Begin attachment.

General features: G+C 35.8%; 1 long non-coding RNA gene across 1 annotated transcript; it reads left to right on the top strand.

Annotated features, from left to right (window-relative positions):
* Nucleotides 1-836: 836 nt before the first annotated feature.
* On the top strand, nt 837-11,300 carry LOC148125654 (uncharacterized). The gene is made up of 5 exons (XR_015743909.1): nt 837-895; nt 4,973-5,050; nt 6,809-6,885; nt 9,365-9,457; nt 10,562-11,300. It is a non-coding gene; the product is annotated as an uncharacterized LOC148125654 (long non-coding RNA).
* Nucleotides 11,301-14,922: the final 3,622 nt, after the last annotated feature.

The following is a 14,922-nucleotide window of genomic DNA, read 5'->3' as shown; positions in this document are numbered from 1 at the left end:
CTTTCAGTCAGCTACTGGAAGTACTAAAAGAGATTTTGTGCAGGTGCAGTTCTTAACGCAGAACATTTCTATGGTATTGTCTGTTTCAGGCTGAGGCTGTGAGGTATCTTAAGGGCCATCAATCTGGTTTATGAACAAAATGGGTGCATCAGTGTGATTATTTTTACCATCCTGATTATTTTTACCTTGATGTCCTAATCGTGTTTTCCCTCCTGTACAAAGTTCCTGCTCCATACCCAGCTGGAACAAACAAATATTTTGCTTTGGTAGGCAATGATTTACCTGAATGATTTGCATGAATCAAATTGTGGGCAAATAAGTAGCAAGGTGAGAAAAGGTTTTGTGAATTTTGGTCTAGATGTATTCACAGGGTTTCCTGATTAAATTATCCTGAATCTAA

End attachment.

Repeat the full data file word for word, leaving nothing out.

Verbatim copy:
General features: G+C 35.8%; 1 long non-coding RNA gene across 1 annotated transcript; it reads left to right on the top strand.

Annotated features, from left to right (window-relative positions):
* Nucleotides 1-836: 836 nt before the first annotated feature.
* On the top strand, nt 837-11,300 carry LOC148125654 (uncharacterized). The gene is made up of 5 exons (XR_015743909.1): nt 837-895; nt 4,973-5,050; nt 6,809-6,885; nt 9,365-9,457; nt 10,562-11,300. It is a non-coding gene; the product is annotated as an uncharacterized LOC148125654 (long non-coding RNA).
* Nucleotides 11,301-14,922: the final 3,622 nt, after the last annotated feature.

The following is a 14,922-nucleotide window of genomic DNA, read 5'->3' as shown; positions in this document are numbered from 1 at the left end:
CTTTCAGTCAGCTACTGGAAGTACTAAAAGAGATTTTGTGCAGGTGCAGTTCTTAACGCAGAACATTTCTATGGTATTGTCTGTTTCAGGCTGAGGCTGTGAGGTATCTTAAGGGCCATCAATCTGGTTTATGAACAAAATGGGTGCATCAGTGTGATTATTTTTACCATCCTGATTATTTTTACCTTGATGTCCTAATCGTGTTTTCCCTCCTGTACAAAGTTCCTGCTCCATACCCAGCTGGAACAAACAAATATTTTGCTTTGGTAGGCAATGATTTACCTGAATGATTTGCATGAATCAAATTGTGGGCAAATAAGTAGCAAGGTGAGAAAAGGTTTTGTGAATTTTGGTCTAGATGTATTCACAGGGTTTCCTGATTAAATTATCCTGAATCTAA